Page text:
Prerequisites / NoticeThe exercises, but also the classes will be based on procedures from the freely available, open-source statistical software R, for which an introduction will be held.
151-0601-00LTheory of Robotics and Mechatronics Information
Does not take place this semester.
W4 credits3Gto be announced
AbstractThis course provides an introduction and covers the fundamentals of the field, including rigid motions, homogeneous transformations, forward and inverse kinematics of multiple degree of freedom manipulators, velocity kinematics, motion planning, trajectory generation, sensing, vision, and control.
ObjectiveRobotics is often viewed from three perspectives: perception (sensing), manipulation (affecting changes in the world), and cognition (intelligence). Robotic systems integrate aspects of all three of these areas. This course provides an introduction to the theory of robotics, and covers the fundamentals of the field, including rigid motions, homogeneous transformations, forward and inverse kinematics of multiple degree of freedom manipulators, velocity kinematics, motion planning, trajectory generation, sensing, vision, and control.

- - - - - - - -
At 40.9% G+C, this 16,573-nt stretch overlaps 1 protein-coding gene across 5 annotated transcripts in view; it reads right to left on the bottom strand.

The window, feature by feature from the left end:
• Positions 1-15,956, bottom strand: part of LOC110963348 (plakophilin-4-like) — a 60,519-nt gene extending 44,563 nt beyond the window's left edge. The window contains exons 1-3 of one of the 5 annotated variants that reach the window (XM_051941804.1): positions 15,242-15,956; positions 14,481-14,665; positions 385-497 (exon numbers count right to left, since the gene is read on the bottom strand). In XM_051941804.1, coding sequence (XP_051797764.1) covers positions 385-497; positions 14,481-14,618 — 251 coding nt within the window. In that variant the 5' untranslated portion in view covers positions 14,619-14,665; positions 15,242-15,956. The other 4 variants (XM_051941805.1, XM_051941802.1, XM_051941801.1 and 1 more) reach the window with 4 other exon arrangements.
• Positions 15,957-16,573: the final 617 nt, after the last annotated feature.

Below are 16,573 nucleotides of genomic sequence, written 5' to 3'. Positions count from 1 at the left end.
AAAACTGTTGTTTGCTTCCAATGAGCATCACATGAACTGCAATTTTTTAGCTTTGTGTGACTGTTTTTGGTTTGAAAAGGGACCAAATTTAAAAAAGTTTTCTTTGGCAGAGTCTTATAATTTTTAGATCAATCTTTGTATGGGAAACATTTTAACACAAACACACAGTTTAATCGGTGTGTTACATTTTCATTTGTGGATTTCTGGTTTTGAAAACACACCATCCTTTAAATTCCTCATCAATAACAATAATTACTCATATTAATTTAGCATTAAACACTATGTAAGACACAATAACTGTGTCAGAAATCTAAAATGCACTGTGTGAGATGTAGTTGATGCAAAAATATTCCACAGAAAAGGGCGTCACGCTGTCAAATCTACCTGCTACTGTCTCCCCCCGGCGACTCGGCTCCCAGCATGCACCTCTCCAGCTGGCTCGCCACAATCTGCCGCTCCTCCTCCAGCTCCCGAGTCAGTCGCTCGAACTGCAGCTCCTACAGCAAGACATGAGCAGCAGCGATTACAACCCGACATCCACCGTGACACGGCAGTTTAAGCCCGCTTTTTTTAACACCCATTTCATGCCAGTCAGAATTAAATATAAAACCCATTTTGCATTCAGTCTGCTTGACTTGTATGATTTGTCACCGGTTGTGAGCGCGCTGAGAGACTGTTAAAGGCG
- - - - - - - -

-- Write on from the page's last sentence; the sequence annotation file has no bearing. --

ContentAn introduction to the theory of robotics, and covers the fundamentals of the field, including rigid motions, homogeneous transformations, forward and inverse kinematics of multiple degree of freedom manipulators, velocity kinematics, motion planning, trajectory generation, sensing, vision, and control.
Lecture notesavailable.